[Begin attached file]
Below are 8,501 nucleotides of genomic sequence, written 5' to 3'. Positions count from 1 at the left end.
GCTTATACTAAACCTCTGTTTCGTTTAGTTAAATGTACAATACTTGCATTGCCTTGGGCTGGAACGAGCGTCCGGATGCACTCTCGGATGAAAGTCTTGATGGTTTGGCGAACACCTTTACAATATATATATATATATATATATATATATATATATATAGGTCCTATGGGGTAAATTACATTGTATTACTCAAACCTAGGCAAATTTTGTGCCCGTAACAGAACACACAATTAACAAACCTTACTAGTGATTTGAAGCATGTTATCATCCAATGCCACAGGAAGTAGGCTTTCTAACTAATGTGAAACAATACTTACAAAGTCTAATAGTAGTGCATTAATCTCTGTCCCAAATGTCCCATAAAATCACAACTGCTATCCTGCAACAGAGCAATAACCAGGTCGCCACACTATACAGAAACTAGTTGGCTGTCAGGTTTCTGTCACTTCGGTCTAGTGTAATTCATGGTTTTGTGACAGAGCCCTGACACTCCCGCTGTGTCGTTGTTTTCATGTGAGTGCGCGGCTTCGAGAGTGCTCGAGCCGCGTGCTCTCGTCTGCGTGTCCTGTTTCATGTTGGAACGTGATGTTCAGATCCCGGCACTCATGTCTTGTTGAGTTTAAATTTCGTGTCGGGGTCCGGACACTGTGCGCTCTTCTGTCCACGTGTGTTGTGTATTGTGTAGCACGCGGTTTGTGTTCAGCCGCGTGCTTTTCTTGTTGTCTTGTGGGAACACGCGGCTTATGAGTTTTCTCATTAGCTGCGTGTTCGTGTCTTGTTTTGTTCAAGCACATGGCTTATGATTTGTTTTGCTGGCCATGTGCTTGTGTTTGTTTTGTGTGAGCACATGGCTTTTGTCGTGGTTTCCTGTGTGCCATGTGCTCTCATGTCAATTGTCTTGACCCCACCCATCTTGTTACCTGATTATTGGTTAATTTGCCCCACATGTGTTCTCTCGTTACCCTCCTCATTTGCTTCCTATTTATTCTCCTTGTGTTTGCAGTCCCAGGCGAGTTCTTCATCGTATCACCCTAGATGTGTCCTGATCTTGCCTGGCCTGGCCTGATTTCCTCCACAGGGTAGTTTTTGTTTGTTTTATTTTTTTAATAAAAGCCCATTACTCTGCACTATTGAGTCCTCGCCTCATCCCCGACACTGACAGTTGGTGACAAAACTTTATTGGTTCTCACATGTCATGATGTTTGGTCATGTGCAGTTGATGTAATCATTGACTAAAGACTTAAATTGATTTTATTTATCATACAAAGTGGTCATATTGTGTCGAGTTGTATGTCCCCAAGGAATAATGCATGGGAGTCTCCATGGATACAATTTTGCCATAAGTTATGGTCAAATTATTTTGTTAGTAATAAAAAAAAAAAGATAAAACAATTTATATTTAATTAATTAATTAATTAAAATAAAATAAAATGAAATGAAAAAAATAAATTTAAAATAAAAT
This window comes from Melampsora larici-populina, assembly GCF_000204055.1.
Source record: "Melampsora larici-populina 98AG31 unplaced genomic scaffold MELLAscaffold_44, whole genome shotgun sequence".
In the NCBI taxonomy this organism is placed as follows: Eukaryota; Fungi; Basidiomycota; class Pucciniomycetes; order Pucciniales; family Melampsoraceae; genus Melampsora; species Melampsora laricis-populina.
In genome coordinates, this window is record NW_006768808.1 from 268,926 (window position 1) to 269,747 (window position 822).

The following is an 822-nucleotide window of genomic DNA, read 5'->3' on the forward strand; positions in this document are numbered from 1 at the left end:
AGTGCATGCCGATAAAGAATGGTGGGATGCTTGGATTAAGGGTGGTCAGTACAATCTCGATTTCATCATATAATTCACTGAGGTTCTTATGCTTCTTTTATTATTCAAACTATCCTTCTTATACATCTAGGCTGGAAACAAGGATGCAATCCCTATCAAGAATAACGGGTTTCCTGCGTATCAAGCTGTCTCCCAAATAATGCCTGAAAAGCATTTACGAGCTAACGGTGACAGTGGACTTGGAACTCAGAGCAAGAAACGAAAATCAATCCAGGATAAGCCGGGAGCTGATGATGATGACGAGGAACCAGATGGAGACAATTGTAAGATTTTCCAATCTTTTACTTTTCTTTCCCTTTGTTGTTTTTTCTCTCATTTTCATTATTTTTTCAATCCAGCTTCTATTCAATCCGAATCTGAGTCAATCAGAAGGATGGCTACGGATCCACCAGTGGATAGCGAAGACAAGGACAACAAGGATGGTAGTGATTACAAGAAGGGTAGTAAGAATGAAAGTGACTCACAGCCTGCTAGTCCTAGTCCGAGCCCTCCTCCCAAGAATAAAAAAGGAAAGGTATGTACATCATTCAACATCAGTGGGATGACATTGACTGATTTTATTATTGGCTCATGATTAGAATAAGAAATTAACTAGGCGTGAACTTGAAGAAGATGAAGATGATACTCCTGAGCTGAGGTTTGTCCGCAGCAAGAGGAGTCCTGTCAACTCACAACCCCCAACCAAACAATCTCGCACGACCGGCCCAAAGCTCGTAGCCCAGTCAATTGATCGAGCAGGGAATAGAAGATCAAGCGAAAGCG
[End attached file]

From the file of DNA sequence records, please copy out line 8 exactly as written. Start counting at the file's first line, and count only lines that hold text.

AGTGCATGCCGATAAAGAATGGTGGGATGCTTGGATTAAGGGTGGTCAGTACAATCTCGATTTCATCATATAATTCACTGAGGTTCTTATGCTTCTTTTATTATTCAAACTATCCTTCTTATACATCTAGGCTGGAAACAAGGATGCAATCCCTATCAAGAATAACGGGTTTCCTGCGTATCAAGCTGTCTCCCAAATAATGCCTGAAAAGCATTTACGAGCTAACGGTGACAGTGGACTTGGAACTCAGAGCAAGAAACGAAAATCAATCCAGGATAAGCCGGGAGCTGATGATGATGACGAGGAACCAGATGGAGACAATTGTAAGATTTTCCAATCTTTTACTTTTCTTTCCCTTTGTTGTTTTTTCTCTCATTTTCATTATTTTTTCAATCCAGCTTCTATTCAATCCGAATCTGAGTCAATCAGAAGGATGGCTACGGATCCACCAGTGGATAGCGAAGACAAGGACAACAAGGATGGTAGTGATTACAAGAAGGGTAGTAAGAATGAAAGTGACTCACAGCCTGCTAGTCCTAGTCCGAGCCCTCCTCCCAAGAATAAAAAAGGAAAGGTATGTACATCATTCAACATCAGTGGGATGACATTGACTGATTTTATTATTGGCTCATGATTAGAATAAGAAATTAACTAGGCGTGAACTTGAAGAAGATGAAGATGATACTCCTGAGCTGAGGTTTGTCCGCAGCAAGAGGAGTCCTGTCAACTCACAACCCCCAACCAAACAATCTCGCACGACCGGCCCAAAGCTCGTAGCCCAGTCAATTGATCGAGCAGGGAATAGAAGATCAAGCGAAAGCG